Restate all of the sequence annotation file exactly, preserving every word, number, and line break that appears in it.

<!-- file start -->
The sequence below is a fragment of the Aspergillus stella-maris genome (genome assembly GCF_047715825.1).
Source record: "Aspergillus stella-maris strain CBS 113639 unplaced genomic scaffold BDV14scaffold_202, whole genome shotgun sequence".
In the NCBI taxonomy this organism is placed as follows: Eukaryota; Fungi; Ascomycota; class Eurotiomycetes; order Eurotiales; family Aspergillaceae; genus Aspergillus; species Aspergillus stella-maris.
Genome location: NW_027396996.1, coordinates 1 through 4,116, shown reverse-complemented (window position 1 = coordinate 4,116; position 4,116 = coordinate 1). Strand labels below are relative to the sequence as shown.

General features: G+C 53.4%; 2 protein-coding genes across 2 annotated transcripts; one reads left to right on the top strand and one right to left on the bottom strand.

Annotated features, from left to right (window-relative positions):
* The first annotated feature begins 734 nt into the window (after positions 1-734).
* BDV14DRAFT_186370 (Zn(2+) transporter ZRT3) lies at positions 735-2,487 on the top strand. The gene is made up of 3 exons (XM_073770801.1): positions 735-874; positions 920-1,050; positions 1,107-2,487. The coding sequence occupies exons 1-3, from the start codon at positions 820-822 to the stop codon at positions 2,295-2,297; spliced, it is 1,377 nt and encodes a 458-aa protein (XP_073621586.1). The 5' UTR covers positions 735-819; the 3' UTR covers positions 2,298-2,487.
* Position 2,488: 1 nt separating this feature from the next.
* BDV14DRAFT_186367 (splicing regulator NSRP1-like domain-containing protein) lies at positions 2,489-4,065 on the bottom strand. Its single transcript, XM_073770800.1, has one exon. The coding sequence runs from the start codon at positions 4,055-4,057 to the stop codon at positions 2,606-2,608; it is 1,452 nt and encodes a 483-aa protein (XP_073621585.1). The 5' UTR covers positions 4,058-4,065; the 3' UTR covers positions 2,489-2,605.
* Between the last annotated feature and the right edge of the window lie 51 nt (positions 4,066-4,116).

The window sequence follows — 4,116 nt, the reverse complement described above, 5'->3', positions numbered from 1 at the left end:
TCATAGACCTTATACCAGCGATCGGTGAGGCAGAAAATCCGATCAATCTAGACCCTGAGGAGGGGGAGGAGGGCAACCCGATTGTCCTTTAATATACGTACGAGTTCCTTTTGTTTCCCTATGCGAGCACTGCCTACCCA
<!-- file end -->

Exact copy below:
The sequence below is a fragment of the Aspergillus stella-maris genome (genome assembly GCF_047715825.1).
Source record: "Aspergillus stella-maris strain CBS 113639 unplaced genomic scaffold BDV14scaffold_202, whole genome shotgun sequence".
In the NCBI taxonomy this organism is placed as follows: Eukaryota; Fungi; Ascomycota; class Eurotiomycetes; order Eurotiales; family Aspergillaceae; genus Aspergillus; species Aspergillus stella-maris.
Genome location: NW_027396996.1, coordinates 1 through 4,116, shown reverse-complemented (window position 1 = coordinate 4,116; position 4,116 = coordinate 1). Strand labels below are relative to the sequence as shown.

General features: G+C 53.4%; 2 protein-coding genes across 2 annotated transcripts; one reads left to right on the top strand and one right to left on the bottom strand.

Annotated features, from left to right (window-relative positions):
* The first annotated feature begins 734 nt into the window (after positions 1-734).
* BDV14DRAFT_186370 (Zn(2+) transporter ZRT3) lies at positions 735-2,487 on the top strand. The gene is made up of 3 exons (XM_073770801.1): positions 735-874; positions 920-1,050; positions 1,107-2,487. The coding sequence occupies exons 1-3, from the start codon at positions 820-822 to the stop codon at positions 2,295-2,297; spliced, it is 1,377 nt and encodes a 458-aa protein (XP_073621586.1). The 5' UTR covers positions 735-819; the 3' UTR covers positions 2,298-2,487.
* Position 2,488: 1 nt separating this feature from the next.
* BDV14DRAFT_186367 (splicing regulator NSRP1-like domain-containing protein) lies at positions 2,489-4,065 on the bottom strand. Its single transcript, XM_073770800.1, has one exon. The coding sequence runs from the start codon at positions 4,055-4,057 to the stop codon at positions 2,606-2,608; it is 1,452 nt and encodes a 483-aa protein (XP_073621585.1). The 5' UTR covers positions 4,058-4,065; the 3' UTR covers positions 2,489-2,605.
* Between the last annotated feature and the right edge of the window lie 51 nt (positions 4,066-4,116).

The window sequence follows — 4,116 nt, the reverse complement described above, 5'->3', positions numbered from 1 at the left end:
TCATAGACCTTATACCAGCGATCGGTGAGGCAGAAAATCCGATCAATCTAGACCCTGAGGAGGGGGAGGAGGGCAACCCGATTGTCCTTTAATATACGTACGAGTTCCTTTTGTTTCCCTATGCGAGCACTGCCTACCCA